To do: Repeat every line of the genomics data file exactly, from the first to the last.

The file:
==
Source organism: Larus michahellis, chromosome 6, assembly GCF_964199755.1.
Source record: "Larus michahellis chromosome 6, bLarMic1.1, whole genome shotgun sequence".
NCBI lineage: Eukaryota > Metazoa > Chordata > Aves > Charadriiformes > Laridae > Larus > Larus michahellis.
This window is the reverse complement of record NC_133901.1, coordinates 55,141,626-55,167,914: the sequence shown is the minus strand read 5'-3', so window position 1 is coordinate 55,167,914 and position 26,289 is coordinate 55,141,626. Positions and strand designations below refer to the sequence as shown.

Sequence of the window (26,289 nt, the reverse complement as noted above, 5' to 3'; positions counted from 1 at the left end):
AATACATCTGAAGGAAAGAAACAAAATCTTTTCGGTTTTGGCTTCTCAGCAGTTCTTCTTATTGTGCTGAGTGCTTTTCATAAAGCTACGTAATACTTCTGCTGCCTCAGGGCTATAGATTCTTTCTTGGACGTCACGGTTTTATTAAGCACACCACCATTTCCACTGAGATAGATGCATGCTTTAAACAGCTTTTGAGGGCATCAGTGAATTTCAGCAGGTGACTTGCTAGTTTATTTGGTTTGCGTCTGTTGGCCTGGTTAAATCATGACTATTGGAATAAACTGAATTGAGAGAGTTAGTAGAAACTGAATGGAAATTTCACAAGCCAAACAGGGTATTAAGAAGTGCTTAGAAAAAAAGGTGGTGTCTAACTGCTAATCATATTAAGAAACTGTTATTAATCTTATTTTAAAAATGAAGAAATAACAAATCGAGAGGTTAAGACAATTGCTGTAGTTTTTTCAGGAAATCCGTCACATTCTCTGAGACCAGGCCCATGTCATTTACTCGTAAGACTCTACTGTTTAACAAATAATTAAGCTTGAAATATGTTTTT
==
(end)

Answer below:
Source organism: Larus michahellis, chromosome 6, assembly GCF_964199755.1.
Source record: "Larus michahellis chromosome 6, bLarMic1.1, whole genome shotgun sequence".
NCBI lineage: Eukaryota > Metazoa > Chordata > Aves > Charadriiformes > Laridae > Larus > Larus michahellis.
This window is the reverse complement of record NC_133901.1, coordinates 55,141,626-55,167,914: the sequence shown is the minus strand read 5'-3', so window position 1 is coordinate 55,167,914 and position 26,289 is coordinate 55,141,626. Positions and strand designations below refer to the sequence as shown.

Sequence of the window (26,289 nt, the reverse complement as noted above, 5' to 3'; positions counted from 1 at the left end):
AATACATCTGAAGGAAAGAAACAAAATCTTTTCGGTTTTGGCTTCTCAGCAGTTCTTCTTATTGTGCTGAGTGCTTTTCATAAAGCTACGTAATACTTCTGCTGCCTCAGGGCTATAGATTCTTTCTTGGACGTCACGGTTTTATTAAGCACACCACCATTTCCACTGAGATAGATGCATGCTTTAAACAGCTTTTGAGGGCATCAGTGAATTTCAGCAGGTGACTTGCTAGTTTATTTGGTTTGCGTCTGTTGGCCTGGTTAAATCATGACTATTGGAATAAACTGAATTGAGAGAGTTAGTAGAAACTGAATGGAAATTTCACAAGCCAAACAGGGTATTAAGAAGTGCTTAGAAAAAAAGGTGGTGTCTAACTGCTAATCATATTAAGAAACTGTTATTAATCTTATTTTAAAAATGAAGAAATAACAAATCGAGAGGTTAAGACAATTGCTGTAGTTTTTTCAGGAAATCCGTCACATTCTCTGAGACCAGGCCCATGTCATTTACTCGTAAGACTCTACTGTTTAACAAATAATTAAGCTTGAAATATGTTTTT